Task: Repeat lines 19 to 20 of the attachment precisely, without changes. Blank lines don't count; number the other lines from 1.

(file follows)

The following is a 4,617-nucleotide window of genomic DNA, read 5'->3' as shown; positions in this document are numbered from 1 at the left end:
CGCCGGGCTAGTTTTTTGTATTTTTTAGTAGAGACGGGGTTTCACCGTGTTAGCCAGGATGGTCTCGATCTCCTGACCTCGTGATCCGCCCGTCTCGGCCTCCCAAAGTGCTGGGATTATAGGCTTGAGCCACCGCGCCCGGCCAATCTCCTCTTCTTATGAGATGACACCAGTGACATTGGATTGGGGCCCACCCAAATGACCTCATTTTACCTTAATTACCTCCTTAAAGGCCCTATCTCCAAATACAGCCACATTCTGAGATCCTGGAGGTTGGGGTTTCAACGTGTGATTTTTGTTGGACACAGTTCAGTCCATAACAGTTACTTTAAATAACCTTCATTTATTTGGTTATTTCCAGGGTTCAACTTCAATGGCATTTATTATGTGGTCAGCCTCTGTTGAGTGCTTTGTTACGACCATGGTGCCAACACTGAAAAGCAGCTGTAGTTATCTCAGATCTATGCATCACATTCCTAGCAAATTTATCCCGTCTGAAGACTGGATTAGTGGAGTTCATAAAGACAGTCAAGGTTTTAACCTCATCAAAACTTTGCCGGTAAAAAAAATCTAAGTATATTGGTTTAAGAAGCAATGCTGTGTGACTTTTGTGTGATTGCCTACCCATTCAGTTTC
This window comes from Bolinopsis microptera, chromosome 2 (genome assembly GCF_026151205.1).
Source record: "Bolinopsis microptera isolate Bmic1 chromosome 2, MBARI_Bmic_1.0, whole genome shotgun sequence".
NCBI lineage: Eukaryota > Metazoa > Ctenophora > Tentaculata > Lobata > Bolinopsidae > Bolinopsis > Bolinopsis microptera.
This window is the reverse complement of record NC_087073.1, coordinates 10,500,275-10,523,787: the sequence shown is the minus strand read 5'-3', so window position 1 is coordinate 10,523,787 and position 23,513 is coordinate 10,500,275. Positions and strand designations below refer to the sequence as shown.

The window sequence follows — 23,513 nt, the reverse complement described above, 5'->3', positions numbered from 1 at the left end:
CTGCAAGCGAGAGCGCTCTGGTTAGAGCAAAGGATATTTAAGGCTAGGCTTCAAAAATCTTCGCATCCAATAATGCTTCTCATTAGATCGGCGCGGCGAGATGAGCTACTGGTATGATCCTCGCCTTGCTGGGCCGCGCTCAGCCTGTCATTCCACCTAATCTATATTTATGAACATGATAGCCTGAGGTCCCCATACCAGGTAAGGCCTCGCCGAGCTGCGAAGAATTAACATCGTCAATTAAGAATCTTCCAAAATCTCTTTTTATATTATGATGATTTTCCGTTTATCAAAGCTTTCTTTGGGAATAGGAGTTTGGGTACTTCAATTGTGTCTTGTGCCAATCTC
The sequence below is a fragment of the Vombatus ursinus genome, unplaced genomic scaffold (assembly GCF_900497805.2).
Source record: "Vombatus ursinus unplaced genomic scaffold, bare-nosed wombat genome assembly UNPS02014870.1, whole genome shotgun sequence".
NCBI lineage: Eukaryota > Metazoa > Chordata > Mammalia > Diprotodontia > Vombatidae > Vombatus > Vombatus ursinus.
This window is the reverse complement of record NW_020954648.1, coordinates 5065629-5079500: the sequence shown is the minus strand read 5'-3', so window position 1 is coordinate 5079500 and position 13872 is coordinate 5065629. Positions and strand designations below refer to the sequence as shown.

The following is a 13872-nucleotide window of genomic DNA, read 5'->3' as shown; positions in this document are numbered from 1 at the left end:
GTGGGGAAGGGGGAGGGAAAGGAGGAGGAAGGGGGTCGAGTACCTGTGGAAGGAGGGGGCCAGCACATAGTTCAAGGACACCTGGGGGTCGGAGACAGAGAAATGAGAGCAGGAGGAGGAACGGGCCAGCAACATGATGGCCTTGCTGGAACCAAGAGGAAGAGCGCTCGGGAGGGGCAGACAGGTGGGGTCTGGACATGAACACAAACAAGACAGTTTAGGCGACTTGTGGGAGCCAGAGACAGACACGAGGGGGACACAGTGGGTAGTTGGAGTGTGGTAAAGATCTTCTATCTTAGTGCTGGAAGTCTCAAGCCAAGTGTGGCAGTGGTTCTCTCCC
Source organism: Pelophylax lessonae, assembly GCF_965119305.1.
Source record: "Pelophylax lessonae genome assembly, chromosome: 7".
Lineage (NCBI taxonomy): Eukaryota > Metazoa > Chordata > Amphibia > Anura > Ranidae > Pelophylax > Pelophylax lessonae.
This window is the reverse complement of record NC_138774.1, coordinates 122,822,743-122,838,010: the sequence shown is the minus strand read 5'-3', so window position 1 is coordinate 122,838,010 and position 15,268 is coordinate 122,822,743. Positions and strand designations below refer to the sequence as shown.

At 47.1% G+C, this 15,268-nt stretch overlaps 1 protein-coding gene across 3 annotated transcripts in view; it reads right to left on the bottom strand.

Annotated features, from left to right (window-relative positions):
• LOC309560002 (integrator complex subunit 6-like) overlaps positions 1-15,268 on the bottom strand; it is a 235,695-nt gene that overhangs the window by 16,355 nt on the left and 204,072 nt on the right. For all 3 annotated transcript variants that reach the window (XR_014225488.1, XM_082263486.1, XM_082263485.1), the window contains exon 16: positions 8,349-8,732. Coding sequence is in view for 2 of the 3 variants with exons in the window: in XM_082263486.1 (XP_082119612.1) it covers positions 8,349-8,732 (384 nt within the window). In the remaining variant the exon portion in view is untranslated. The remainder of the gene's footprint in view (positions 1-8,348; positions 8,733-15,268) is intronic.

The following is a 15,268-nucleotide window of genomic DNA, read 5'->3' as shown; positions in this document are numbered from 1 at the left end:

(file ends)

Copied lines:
At 47.1% G+C, this 15,268-nt stretch overlaps 1 protein-coding gene across 3 annotated transcripts in view; it reads right to left on the bottom strand.

Annotated features, from left to right (window-relative positions):